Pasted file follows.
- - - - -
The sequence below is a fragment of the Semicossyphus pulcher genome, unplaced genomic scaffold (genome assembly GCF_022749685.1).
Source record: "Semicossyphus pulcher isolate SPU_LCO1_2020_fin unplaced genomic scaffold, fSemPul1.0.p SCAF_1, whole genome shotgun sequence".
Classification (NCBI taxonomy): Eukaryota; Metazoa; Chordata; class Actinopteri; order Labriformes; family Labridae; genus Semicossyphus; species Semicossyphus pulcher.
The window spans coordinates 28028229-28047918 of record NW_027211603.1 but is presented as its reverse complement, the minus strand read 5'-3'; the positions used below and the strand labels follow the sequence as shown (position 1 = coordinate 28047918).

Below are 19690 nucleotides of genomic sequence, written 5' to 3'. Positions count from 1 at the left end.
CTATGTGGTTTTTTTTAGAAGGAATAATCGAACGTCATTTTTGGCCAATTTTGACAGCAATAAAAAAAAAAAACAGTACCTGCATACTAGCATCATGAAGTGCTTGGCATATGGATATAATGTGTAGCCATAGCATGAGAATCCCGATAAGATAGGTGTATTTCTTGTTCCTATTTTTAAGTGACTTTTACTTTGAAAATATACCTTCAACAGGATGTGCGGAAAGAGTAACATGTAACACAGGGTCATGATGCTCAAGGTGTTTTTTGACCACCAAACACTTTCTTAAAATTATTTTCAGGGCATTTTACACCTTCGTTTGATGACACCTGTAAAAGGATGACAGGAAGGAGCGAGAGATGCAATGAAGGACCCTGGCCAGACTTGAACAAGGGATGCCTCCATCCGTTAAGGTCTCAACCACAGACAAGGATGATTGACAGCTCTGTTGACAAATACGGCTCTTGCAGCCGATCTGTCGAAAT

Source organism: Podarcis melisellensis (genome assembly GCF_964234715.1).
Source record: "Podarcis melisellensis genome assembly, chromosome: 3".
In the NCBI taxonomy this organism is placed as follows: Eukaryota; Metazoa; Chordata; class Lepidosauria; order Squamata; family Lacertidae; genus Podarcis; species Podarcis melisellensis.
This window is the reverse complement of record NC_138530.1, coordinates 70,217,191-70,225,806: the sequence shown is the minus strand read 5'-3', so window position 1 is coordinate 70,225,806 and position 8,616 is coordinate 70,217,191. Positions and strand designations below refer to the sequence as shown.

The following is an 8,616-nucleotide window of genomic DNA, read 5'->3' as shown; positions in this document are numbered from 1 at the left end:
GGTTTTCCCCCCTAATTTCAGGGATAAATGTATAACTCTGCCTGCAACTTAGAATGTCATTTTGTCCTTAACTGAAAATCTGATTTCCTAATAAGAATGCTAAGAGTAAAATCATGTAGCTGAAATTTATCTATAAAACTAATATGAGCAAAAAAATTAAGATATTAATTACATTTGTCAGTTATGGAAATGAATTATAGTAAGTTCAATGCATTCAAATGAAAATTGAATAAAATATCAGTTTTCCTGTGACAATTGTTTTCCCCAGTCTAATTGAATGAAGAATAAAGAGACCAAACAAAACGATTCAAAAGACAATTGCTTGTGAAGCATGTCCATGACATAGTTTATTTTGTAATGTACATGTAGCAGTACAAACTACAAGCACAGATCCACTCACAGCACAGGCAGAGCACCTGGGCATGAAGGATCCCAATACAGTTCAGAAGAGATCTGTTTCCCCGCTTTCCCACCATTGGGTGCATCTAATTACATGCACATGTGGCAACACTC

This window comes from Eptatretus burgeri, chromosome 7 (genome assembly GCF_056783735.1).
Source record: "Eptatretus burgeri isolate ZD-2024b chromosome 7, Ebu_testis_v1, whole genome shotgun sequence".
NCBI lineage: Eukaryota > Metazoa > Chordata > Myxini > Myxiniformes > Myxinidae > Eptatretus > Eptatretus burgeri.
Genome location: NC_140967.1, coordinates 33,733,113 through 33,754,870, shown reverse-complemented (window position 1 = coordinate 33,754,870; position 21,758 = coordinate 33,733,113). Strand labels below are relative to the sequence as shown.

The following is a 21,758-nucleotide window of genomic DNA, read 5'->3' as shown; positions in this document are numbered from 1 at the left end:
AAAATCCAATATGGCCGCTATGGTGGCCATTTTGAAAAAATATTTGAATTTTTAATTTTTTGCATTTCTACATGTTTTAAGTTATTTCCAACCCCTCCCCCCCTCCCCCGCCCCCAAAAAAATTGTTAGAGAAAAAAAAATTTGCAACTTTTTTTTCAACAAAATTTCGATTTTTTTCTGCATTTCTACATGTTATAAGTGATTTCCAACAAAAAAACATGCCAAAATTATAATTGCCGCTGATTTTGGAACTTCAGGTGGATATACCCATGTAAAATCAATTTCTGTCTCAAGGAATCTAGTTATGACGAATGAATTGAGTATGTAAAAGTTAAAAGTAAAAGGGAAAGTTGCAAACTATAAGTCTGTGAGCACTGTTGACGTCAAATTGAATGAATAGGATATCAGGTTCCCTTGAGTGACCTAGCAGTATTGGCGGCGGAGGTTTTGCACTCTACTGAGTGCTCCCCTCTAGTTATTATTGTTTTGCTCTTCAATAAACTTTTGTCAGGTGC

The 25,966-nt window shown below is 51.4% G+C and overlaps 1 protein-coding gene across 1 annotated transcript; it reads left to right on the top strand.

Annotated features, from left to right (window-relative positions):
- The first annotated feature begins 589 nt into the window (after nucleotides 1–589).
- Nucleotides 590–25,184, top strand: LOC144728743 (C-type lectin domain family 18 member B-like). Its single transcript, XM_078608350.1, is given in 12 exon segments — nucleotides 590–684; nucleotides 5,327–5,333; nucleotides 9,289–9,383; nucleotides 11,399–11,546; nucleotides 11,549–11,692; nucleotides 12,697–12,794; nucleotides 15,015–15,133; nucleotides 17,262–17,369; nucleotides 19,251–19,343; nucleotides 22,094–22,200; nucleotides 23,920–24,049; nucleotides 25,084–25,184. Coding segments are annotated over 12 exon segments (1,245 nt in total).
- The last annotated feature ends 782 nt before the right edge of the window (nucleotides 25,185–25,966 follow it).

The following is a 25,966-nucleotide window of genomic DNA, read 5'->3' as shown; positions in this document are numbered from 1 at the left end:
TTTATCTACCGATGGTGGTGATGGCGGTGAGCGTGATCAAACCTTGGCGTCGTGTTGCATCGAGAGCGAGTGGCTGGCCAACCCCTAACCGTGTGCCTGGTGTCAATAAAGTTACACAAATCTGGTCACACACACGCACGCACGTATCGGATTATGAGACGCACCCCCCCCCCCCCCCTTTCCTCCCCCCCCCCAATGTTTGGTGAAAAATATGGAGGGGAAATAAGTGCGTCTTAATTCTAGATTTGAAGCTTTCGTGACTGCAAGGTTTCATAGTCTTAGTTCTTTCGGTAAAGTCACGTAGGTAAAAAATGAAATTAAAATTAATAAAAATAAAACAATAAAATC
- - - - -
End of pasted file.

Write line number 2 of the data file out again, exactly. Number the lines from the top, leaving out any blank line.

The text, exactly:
Source record: "Semicossyphus pulcher isolate SPU_LCO1_2020_fin unplaced genomic scaffold, fSemPul1.0.p SCAF_1, whole genome shotgun sequence".